It is also claimed that Drew Barrymore was unaware that two fans were ejected from the taping of an episode for wearing WGA supporter pins. Read: The Wrap
And now the WGA is picketing outside the NYC studios where The Drew Barrymore Show is filmed. Read: TV Insider
I’d expect similar pickets outside the studio when Jeopardy! returns using recycled questions. Ken Jennings has been announced as the host for the 40th season of the show. Read: Deadline
A Netflix exec fell asleep during a pitch for an LA Confidential sequel. Read: Indiewire
West Beverly High’s best-remembered disc jockey Brian Austin Green was unmasked after appearing as a crash test dummy on the Australian Masked Singer. I had thought singing Shawn Mendes’ Stitches over 90s classic Superman’s Song was a crash test dummy union violation. Read: TV Tonight
The NSW State Government is set to abolish the Made in NSW fund, the Post, Digital and Visual Effects (PDV) rebate and the Digital Games Development Rebate Program. It will be announced in next week’s budget. This comes ahead of the Australian Federal Government’s plan to drive Australian production through mandatory local content streaming quotas. I’m a fan of local funds as they facilitate the telling of Australian stories by Australians and aren’t leaving it to international studios. Read: iF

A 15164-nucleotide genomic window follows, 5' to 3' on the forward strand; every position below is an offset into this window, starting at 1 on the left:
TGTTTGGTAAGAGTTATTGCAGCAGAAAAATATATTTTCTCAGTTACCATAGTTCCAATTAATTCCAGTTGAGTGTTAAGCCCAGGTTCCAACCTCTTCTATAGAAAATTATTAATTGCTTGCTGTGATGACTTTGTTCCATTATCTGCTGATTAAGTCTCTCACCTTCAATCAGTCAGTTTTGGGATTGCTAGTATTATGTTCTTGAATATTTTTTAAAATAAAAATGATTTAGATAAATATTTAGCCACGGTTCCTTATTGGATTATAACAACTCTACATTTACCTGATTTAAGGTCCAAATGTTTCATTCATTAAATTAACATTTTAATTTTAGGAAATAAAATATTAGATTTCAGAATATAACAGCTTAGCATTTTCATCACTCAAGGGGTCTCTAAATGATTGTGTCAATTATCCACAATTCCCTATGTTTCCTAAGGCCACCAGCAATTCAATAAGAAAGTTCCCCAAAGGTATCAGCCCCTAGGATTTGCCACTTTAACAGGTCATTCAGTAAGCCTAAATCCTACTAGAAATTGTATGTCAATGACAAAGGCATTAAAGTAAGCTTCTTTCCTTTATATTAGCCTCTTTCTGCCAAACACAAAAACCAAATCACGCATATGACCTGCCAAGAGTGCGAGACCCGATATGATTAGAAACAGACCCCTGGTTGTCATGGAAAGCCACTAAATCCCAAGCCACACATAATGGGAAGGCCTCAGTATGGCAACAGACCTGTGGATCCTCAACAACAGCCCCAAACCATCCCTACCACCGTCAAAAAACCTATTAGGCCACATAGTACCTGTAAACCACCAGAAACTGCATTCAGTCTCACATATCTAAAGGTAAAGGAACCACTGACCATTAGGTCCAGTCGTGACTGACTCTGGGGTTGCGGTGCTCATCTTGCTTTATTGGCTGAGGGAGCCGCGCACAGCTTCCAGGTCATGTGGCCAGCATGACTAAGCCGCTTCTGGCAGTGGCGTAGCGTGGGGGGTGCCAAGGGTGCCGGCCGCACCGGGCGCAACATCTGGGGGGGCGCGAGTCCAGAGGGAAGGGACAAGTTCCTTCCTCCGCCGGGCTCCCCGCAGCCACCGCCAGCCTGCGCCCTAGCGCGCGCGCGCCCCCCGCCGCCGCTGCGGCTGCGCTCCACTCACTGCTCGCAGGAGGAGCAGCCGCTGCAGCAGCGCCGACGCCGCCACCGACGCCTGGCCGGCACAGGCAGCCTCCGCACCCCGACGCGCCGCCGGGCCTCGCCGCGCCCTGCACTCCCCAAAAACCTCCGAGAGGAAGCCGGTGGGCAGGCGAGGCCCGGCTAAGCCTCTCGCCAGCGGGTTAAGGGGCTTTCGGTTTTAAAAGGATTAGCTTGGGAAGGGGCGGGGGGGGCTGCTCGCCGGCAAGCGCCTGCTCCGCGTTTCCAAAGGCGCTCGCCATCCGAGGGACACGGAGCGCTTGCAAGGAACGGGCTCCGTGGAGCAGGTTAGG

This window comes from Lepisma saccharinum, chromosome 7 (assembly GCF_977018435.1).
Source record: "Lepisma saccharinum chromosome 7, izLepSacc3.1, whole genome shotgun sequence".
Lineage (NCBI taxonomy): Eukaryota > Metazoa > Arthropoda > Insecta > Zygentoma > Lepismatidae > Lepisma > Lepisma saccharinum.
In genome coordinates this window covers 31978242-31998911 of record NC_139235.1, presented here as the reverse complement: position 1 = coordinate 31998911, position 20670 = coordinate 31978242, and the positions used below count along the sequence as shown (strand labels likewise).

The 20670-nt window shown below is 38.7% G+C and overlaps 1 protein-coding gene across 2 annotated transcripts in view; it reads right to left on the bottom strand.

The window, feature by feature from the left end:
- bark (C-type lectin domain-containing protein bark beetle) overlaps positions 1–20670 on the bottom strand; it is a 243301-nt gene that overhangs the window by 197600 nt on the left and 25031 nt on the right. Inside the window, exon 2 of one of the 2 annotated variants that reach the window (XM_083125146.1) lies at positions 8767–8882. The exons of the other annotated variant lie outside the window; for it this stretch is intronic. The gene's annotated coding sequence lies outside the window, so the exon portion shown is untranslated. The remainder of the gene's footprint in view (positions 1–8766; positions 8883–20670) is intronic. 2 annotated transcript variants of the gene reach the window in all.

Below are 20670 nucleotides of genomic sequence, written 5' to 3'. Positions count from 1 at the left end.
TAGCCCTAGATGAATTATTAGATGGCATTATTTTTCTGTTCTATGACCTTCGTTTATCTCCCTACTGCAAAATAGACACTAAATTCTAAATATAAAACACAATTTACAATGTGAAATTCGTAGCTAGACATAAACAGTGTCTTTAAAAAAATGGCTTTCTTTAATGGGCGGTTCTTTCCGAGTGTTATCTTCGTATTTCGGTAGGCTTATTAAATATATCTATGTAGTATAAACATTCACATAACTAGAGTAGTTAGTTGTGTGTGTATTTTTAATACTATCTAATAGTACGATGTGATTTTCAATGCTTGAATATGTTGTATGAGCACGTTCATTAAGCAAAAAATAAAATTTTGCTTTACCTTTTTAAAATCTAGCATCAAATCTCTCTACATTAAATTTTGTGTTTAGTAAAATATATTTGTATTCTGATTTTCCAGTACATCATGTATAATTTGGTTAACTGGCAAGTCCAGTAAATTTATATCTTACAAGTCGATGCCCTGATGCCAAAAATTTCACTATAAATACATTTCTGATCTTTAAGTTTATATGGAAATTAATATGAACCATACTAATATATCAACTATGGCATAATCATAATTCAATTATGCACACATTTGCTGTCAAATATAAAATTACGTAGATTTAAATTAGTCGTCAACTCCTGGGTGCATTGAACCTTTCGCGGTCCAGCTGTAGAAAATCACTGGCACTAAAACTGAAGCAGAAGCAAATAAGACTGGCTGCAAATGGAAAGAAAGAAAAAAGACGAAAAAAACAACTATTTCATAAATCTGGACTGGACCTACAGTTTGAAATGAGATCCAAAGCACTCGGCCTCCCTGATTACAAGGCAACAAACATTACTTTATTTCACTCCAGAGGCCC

Australian producers think the abolishment of these funds will be devastating to the local industry. Yeah. Read: Deadline
That’s the newsletter for today. More tomorrow.